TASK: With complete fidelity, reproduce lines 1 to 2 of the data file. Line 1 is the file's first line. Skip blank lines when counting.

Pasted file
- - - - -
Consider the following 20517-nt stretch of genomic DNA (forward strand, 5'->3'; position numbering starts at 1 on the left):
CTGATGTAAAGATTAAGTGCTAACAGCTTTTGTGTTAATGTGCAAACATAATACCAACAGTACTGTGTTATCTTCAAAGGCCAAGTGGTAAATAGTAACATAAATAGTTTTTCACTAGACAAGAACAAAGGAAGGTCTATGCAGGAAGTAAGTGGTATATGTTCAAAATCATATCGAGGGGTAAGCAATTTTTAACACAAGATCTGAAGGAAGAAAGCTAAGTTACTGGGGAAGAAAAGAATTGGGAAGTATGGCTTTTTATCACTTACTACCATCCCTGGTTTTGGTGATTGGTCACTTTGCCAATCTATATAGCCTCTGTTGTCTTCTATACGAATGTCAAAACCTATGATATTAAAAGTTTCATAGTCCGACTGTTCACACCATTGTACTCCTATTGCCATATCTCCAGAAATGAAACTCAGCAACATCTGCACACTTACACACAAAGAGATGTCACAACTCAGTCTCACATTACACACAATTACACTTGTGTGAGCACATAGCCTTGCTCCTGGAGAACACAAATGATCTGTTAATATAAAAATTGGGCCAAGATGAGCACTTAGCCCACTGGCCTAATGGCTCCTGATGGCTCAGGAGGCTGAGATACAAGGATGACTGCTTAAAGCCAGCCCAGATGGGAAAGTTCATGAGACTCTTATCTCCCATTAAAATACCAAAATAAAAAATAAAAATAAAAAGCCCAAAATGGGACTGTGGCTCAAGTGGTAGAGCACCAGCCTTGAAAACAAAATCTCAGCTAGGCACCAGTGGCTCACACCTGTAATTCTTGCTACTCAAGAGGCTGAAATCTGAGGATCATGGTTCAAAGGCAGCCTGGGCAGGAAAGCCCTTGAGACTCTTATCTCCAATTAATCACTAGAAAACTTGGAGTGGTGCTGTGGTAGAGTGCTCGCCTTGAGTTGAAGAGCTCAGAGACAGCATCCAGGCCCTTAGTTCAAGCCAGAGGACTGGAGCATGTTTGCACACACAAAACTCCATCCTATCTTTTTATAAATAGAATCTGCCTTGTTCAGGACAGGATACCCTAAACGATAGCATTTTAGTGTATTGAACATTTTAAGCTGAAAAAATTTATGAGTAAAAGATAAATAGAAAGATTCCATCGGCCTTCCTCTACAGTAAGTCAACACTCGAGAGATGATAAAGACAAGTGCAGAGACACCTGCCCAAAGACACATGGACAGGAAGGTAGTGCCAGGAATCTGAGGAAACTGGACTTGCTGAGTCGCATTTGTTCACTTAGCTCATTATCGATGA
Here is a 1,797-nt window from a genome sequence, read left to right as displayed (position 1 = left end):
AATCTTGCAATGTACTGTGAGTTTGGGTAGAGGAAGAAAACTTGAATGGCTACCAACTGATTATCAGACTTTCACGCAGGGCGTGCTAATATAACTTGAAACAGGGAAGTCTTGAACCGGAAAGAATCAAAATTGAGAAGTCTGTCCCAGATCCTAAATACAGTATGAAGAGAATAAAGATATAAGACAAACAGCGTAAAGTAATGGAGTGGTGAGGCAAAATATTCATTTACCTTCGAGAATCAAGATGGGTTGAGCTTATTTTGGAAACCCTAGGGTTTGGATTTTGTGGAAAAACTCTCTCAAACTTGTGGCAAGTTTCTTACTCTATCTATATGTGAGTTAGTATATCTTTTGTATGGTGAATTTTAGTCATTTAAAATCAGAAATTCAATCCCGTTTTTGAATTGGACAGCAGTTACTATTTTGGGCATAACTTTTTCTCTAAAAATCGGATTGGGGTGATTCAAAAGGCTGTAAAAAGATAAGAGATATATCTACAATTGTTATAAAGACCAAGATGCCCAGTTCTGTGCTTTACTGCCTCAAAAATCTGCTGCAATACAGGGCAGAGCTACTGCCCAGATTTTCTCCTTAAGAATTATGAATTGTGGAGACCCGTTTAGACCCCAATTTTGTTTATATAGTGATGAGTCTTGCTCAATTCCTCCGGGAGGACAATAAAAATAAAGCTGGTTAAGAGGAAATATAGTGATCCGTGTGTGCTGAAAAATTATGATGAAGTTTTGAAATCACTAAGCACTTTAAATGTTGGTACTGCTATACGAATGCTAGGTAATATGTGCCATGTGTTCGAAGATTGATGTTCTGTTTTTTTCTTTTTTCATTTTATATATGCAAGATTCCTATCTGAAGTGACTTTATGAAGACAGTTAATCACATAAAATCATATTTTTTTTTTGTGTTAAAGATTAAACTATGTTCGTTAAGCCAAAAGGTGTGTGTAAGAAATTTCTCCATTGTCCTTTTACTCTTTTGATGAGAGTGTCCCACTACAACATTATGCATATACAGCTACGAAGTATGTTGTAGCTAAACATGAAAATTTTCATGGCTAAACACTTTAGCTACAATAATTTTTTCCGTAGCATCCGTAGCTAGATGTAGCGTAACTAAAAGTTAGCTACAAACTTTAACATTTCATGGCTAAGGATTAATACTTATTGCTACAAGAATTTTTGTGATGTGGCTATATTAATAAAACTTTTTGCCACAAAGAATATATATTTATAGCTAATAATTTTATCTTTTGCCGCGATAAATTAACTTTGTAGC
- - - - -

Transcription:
Consider the following 20517-nt stretch of genomic DNA (forward strand, 5'->3'; position numbering starts at 1 on the left):
CTGATGTAAAGATTAAGTGCTAACAGCTTTTGTGTTAATGTGCAAACATAATACCAACAGTACTGTGTTATCTTCAAAGGCCAAGTGGTAAATAGTAACATAAATAGTTTTTCACTAGACAAGAACAAAGGAAGGTCTATGCAGGAAGTAAGTGGTATATGTTCAAAATCATATCGAGGGGTAAGCAATTTTTAACACAAGATCTGAAGGAAGAAAGCTAAGTTACTGGGGAAGAAAAGAATTGGGAAGTATGGCTTTTTATCACTTACTACCATCCCTGGTTTTGGTGATTGGTCACTTTGCCAATCTATATAGCCTCTGTTGTCTTCTATACGAATGTCAAAACCTATGATATTAAAAGTTTCATAGTCCGACTGTTCACACCATTGTACTCCTATTGCCATATCTCCAGAAATGAAACTCAGCAACATCTGCACACTTACACACAAAGAGATGTCACAACTCAGTCTCACATTACACACAATTACACTTGTGTGAGCACATAGCCTTGCTCCTGGAGAACACAAATGATCTGTTAATATAAAAATTGGGCCAAGATGAGCACTTAGCCCACTGGCCTAATGGCTCCTGATGGCTCAGGAGGCTGAGATACAAGGATGACTGCTTAAAGCCAGCCCAGATGGGAAAGTTCATGAGACTCTTATCTCCCATTAAAATACCAAAATAAAAAATAAAAATAAAAAGCCCAAAATGGGACTGTGGCTCAAGTGGTAGAGCACCAGCCTTGAAAACAAAATCTCAGCTAGGCACCAGTGGCTCACACCTGTAATTCTTGCTACTCAAGAGGCTGAAATCTGAGGATCATGGTTCAAAGGCAGCCTGGGCAGGAAAGCCCTTGAGACTCTTATCTCCAATTAATCACTAGAAAACTTGGAGTGGTGCTGTGGTAGAGTGCTCGCCTTGAGTTGAAGAGCTCAGAGACAGCATCCAGGCCCTTAGTTCAAGCCAGAGGACTGGAGCATGTTTGCACACACAAAACTCCATCCTATCTTTTTATAAATAGAATCTGCCTTGTTCAGGACAGGATACCCTAAACGATAGCATTTTAGTGTATTGAACATTTTAAGCTGAAAAAATTTATGAGTAAAAGATAAATAGAAAGATTCCATCGGCCTTCCTCTACAGTAAGTCAACACTCGAGAGATGATAAAGACAAGTGCAGAGACACCTGCCCAAAGACACATGGACAGGAAGGTAGTGCCAGGAATCTGAGGAAACTGGACTTGCTGAGTCGCATTTGTTCACTTAGCTCATTATCGATGA